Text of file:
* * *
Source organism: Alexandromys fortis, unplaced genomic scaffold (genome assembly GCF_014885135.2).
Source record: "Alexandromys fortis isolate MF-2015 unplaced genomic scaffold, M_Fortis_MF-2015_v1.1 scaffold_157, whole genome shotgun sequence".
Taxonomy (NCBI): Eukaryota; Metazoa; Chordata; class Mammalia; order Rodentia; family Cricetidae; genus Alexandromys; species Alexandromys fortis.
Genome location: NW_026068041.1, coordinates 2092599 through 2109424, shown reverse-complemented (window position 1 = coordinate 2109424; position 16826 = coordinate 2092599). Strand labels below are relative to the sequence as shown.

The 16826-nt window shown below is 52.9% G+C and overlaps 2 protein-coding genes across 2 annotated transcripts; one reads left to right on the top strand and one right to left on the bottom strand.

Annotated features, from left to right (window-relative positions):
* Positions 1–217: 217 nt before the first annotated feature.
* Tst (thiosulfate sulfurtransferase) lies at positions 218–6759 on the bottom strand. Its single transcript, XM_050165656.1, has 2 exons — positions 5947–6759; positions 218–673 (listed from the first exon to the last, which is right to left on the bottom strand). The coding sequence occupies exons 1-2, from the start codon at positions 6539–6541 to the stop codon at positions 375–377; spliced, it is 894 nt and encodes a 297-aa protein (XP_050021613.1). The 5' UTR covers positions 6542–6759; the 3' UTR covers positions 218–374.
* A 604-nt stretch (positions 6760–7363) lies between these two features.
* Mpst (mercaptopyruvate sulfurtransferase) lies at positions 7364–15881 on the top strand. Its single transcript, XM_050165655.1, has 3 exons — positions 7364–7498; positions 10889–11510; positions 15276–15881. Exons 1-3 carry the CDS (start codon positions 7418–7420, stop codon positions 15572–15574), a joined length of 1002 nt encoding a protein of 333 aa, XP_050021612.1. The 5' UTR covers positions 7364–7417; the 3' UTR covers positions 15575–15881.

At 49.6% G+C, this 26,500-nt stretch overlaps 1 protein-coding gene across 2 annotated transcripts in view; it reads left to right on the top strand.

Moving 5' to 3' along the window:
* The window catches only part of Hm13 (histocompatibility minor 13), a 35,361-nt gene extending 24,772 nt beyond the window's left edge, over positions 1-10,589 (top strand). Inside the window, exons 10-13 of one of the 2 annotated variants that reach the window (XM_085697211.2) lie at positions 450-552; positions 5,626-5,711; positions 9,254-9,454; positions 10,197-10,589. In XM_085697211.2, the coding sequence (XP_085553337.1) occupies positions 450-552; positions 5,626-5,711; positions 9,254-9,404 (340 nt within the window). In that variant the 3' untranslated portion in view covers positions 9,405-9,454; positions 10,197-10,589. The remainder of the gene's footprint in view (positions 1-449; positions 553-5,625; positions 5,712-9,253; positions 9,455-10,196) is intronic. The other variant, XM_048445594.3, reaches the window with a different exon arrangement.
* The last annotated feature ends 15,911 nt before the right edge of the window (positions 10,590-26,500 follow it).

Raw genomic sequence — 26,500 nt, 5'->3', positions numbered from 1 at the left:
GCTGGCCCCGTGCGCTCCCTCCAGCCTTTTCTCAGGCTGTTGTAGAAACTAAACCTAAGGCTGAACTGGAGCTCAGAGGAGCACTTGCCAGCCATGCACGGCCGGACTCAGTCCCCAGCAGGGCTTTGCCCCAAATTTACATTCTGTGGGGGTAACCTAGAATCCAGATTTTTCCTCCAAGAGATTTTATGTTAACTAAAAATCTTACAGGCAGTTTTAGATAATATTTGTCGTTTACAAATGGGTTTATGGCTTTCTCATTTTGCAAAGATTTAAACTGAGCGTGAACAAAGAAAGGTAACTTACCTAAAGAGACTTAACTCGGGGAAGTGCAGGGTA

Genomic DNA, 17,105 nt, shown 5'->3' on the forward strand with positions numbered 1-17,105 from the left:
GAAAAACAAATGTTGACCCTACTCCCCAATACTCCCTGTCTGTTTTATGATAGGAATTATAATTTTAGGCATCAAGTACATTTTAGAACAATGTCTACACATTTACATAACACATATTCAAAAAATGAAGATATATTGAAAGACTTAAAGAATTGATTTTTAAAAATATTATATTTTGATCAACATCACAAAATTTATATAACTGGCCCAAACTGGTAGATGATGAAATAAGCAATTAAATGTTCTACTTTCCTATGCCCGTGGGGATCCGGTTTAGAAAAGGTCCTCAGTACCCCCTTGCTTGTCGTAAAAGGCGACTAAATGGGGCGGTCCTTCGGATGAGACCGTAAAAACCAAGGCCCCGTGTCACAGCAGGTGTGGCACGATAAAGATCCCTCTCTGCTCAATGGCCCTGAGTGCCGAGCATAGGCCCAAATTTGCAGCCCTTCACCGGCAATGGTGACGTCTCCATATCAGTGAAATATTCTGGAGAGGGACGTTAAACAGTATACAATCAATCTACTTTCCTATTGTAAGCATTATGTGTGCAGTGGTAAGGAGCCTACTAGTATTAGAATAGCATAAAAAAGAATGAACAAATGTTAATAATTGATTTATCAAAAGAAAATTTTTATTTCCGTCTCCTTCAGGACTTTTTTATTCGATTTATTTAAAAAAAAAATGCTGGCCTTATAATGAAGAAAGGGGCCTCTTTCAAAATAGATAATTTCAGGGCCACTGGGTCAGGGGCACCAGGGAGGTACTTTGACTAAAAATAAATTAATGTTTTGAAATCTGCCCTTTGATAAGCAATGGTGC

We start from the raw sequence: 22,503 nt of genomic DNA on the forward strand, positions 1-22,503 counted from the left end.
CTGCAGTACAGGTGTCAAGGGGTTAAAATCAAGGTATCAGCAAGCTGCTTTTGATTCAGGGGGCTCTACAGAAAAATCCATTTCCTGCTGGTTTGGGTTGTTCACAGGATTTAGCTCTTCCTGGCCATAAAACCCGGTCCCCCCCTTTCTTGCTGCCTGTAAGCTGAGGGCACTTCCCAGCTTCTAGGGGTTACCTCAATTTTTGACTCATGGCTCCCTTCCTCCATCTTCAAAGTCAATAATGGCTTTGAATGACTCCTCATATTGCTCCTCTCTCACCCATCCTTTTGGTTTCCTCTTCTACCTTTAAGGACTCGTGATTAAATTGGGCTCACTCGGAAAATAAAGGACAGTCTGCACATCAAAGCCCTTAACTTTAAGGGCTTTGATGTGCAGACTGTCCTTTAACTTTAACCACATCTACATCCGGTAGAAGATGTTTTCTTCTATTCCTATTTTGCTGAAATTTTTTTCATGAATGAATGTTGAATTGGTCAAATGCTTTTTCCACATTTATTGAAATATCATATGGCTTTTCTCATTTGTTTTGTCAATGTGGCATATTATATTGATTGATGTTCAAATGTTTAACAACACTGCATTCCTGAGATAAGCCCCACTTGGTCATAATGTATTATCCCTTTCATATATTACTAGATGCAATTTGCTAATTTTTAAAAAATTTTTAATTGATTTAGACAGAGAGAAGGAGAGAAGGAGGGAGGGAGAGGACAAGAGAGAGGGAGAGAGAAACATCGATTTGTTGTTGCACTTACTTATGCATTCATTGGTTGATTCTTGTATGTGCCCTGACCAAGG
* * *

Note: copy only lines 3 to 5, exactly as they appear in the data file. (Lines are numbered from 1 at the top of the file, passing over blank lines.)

Taxonomy (NCBI): Eukaryota; Metazoa; Chordata; class Mammalia; order Rodentia; family Cricetidae; genus Alexandromys; species Alexandromys fortis.
Genome location: NW_026068041.1, coordinates 2092599 through 2109424, shown reverse-complemented (window position 1 = coordinate 2109424; position 16826 = coordinate 2092599). Strand labels below are relative to the sequence as shown.

The 16826-nt window shown below is 52.9% G+C and overlaps 2 protein-coding genes across 2 annotated transcripts; one reads left to right on the top strand and one right to left on the bottom strand.